Crowds flock to visit ‘Irish Alcatraz’

Huge crowds are flocking to see a tourist attraction that’s being dubbed ‘Ireland’s Alcatraz’.

More than 10,000 tourists, have in August alone, clambered on to Spike Island in Cork harbour to view its vast heritage.

Such is the attraction that Cork County Council, which is in charge of the Spike Island tourism experience, is planning to increase ferry traffic to facilitate visitors.

The famed island has, through the ages, been a monastery, a massive prison and a fortress.

In the past two years, over €6m has been spent turning the island into an tourist attraction, with funding poured in by the local authority and, to a lesser extent, Fáilte Ireland.

The island now employs 26 tour guides along with maintenance crews, archaeologists and administrators.

“Visitor numbers are very encouraging,” said Spike Island manager John Crotty. “We attracted 10,000 this August alone and we are only restricted by our ferry capacity, which we hope to increase next year to two ferries,”

“We aim to be a major provider of school tours, corporate events and ghost tours in the coming months.”

The Mayor of County Cork, Cllr Seamus McGrath said the Spike Island tourism experience had been a tremendous success story, so far, for Cork County Council.

“I think the time has come to open up access to the ferry service from other locations in the harbour.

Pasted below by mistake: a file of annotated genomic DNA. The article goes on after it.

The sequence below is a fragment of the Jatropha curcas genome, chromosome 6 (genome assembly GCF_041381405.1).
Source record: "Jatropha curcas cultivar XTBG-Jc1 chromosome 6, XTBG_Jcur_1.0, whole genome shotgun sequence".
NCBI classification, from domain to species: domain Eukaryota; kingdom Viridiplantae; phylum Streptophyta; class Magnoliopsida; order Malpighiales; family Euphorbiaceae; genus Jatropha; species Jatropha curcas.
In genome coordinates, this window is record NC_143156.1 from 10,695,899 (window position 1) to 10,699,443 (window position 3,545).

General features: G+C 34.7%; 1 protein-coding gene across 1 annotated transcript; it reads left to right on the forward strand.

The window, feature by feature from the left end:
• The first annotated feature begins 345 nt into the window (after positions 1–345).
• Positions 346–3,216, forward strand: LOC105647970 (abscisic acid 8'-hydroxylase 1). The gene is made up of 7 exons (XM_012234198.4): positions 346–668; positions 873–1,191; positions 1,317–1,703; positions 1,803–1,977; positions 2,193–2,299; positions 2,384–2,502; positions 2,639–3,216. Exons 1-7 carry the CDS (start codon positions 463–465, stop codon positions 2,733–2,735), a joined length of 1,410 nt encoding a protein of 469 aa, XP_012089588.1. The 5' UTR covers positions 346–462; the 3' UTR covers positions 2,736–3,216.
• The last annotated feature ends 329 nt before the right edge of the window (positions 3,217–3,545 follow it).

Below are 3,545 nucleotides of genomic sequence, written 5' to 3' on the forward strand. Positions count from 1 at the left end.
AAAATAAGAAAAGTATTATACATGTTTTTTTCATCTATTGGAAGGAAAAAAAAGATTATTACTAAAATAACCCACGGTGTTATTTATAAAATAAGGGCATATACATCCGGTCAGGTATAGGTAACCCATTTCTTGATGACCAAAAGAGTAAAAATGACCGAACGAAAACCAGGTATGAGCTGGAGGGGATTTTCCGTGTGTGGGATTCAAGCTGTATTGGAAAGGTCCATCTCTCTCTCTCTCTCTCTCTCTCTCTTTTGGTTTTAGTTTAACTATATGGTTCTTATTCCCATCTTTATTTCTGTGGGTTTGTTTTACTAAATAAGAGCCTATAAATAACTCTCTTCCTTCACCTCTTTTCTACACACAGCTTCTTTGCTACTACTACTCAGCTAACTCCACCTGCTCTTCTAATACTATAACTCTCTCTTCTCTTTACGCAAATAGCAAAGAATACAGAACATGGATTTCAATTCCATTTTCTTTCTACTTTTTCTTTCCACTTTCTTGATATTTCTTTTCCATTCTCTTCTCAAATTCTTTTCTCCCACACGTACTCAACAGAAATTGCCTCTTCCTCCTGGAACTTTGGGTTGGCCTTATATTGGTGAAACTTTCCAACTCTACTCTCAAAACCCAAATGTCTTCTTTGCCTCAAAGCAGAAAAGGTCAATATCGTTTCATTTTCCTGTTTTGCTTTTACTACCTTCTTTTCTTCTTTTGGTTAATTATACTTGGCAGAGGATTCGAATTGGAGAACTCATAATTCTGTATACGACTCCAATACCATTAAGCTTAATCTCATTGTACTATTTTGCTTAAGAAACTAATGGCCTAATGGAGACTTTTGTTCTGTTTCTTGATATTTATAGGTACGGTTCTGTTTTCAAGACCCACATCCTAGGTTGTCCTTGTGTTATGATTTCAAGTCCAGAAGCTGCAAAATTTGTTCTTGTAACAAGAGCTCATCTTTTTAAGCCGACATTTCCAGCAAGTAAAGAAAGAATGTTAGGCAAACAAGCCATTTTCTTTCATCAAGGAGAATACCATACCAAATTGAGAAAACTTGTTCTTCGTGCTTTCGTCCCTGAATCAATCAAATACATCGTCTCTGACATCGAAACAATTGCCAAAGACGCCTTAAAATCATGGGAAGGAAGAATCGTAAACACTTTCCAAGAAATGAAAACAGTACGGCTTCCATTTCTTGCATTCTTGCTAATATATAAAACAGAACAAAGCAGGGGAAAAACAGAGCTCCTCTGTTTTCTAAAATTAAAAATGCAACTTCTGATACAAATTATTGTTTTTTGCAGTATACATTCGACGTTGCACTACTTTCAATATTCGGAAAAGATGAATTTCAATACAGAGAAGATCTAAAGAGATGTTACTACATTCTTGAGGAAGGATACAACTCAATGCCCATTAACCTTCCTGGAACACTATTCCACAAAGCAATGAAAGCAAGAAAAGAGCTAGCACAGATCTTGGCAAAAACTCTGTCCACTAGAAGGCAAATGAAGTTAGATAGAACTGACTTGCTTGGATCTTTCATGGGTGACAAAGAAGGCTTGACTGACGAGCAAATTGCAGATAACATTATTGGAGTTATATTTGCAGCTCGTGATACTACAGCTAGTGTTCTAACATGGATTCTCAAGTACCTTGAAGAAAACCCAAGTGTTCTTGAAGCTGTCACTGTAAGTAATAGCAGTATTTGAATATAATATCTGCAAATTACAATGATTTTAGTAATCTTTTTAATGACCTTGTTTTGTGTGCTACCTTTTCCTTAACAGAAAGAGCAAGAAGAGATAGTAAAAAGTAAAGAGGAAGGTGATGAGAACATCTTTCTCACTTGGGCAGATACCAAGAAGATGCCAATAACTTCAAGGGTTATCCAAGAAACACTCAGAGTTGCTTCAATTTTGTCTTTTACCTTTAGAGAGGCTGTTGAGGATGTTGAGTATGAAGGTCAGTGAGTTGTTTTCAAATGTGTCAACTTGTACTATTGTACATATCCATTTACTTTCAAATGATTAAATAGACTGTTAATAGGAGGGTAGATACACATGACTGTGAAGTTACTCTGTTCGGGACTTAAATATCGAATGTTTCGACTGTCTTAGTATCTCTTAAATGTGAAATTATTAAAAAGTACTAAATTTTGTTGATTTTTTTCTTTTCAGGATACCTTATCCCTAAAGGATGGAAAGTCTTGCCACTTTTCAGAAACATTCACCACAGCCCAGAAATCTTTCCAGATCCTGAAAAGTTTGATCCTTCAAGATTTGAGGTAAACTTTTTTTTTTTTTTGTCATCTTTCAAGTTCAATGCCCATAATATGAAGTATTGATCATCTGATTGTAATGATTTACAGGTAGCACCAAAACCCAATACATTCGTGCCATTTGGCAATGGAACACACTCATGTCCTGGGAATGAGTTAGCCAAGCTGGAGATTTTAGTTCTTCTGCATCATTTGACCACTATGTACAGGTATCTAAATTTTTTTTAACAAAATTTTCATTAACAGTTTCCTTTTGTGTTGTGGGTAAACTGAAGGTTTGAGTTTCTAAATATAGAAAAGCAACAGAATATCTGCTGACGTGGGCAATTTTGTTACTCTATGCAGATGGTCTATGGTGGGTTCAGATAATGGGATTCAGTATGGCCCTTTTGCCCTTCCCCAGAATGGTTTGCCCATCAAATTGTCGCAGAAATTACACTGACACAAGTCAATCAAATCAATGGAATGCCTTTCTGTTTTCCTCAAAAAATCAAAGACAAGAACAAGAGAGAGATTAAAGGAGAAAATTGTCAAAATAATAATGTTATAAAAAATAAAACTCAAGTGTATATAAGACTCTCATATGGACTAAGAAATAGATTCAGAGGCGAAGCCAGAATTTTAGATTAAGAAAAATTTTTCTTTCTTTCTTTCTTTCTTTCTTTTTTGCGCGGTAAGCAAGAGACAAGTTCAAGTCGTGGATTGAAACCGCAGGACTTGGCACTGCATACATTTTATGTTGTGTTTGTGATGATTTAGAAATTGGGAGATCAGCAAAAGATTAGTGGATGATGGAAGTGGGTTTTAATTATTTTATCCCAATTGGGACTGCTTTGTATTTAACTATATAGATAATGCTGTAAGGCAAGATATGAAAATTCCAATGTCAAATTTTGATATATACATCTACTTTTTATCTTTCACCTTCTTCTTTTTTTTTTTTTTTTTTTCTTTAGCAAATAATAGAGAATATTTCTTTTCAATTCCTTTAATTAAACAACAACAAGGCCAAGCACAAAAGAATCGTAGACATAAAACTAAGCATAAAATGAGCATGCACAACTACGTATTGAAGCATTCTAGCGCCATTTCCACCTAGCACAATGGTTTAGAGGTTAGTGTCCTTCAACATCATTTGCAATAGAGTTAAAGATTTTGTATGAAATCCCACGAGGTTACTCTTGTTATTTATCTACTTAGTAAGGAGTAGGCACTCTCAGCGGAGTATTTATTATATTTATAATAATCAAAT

“The ferry service from Cobh has been extremely popular and I am asking the council to consider running a service from other areas such as Passage West, Monkstown, Crosshaven and possibly Ringaskiddy,” Cllr McGrath said.

The main attractions on the island are the 1850’s punishment block, a former prison used to punish unruly prisoners, the 1985 cells and riot exhibition, six-inch guns that guard the harbour and the recreation of a transport ships hull.

Other items of interest are the gun park with dozens of artillery and coastal defense cannons and Mitchell Hall which houses art temporary exhibitions.

The island was first used for a monastery in the 6th century.

It began its military phase in the 1600’s when Cromwell held Royalist prisoners there before they were transported to Bermuda.

The first fort was erected on the island in 1779 during the turmoil of the American War of Independence and it was expanded upon due to fears of a French invasion during the French-British war in 1793.

In 1804 work began on the 50 acre Fort Mitchell that dominates the island today, one of the largest star shaped forts in the world.

The fort was hastily converted to a prison due to an explosion of crime in the 1840’s and 50’s, during the famine years.

By 1851 Spike Island was the largest prison in the British empire, most likely the world, with 2,300 prisoners crammed into its inadequate cells.

Conditions were appalling and at its worst the death rate was 12%. Thousands of convicts are buried in mass graves on the island and the period is a dark chapter in British penal history.

From 1791 to to 1851 over 40,000 Irish prisoners were transported from Cork harbour to Australia alone. Another 2.5m emigrated from Cobh during the Famine, the largest emigration point in Ireland.



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